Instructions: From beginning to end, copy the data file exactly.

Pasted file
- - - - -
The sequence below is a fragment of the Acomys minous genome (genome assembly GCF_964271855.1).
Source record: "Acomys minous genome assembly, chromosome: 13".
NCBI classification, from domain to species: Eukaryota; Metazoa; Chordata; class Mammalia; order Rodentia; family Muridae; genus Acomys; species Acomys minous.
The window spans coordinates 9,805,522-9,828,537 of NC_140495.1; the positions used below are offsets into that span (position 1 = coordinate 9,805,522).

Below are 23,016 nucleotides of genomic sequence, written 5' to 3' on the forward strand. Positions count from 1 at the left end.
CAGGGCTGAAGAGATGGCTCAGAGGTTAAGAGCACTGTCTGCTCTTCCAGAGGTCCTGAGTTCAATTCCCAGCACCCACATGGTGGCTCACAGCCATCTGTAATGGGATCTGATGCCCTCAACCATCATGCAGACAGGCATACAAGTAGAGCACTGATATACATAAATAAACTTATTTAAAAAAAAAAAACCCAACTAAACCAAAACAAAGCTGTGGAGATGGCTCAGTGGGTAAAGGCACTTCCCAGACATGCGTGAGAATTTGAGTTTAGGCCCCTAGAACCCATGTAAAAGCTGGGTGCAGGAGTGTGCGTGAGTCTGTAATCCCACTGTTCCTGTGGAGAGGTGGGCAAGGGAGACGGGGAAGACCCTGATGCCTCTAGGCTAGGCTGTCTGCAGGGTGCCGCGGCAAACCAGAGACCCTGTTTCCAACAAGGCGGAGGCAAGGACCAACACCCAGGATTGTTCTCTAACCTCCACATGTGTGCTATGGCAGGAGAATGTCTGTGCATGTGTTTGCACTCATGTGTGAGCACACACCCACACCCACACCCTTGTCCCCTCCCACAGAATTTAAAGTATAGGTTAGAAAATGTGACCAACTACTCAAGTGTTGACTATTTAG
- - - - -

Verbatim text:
The sequence below is a fragment of the Acomys minous genome (genome assembly GCF_964271855.1).
Source record: "Acomys minous genome assembly, chromosome: 13".
NCBI classification, from domain to species: Eukaryota; Metazoa; Chordata; class Mammalia; order Rodentia; family Muridae; genus Acomys; species Acomys minous.
The window spans coordinates 9,805,522-9,828,537 of NC_140495.1; the positions used below are offsets into that span (position 1 = coordinate 9,805,522).

Below are 23,016 nucleotides of genomic sequence, written 5' to 3' on the forward strand. Positions count from 1 at the left end.
CAGGGCTGAAGAGATGGCTCAGAGGTTAAGAGCACTGTCTGCTCTTCCAGAGGTCCTGAGTTCAATTCCCAGCACCCACATGGTGGCTCACAGCCATCTGTAATGGGATCTGATGCCCTCAACCATCATGCAGACAGGCATACAAGTAGAGCACTGATATACATAAATAAACTTATTTAAAAAAAAAAAACCCAACTAAACCAAAACAAAGCTGTGGAGATGGCTCAGTGGGTAAAGGCACTTCCCAGACATGCGTGAGAATTTGAGTTTAGGCCCCTAGAACCCATGTAAAAGCTGGGTGCAGGAGTGTGCGTGAGTCTGTAATCCCACTGTTCCTGTGGAGAGGTGGGCAAGGGAGACGGGGAAGACCCTGATGCCTCTAGGCTAGGCTGTCTGCAGGGTGCCGCGGCAAACCAGAGACCCTGTTTCCAACAAGGCGGAGGCAAGGACCAACACCCAGGATTGTTCTCTAACCTCCACATGTGTGCTATGGCAGGAGAATGTCTGTGCATGTGTTTGCACTCATGTGTGAGCACACACCCACACCCACACCCTTGTCCCCTCCCACAGAATTTAAAGTATAGGTTAGAAAATGTGACCAACTACTCAAGTGTTGACTATTTAG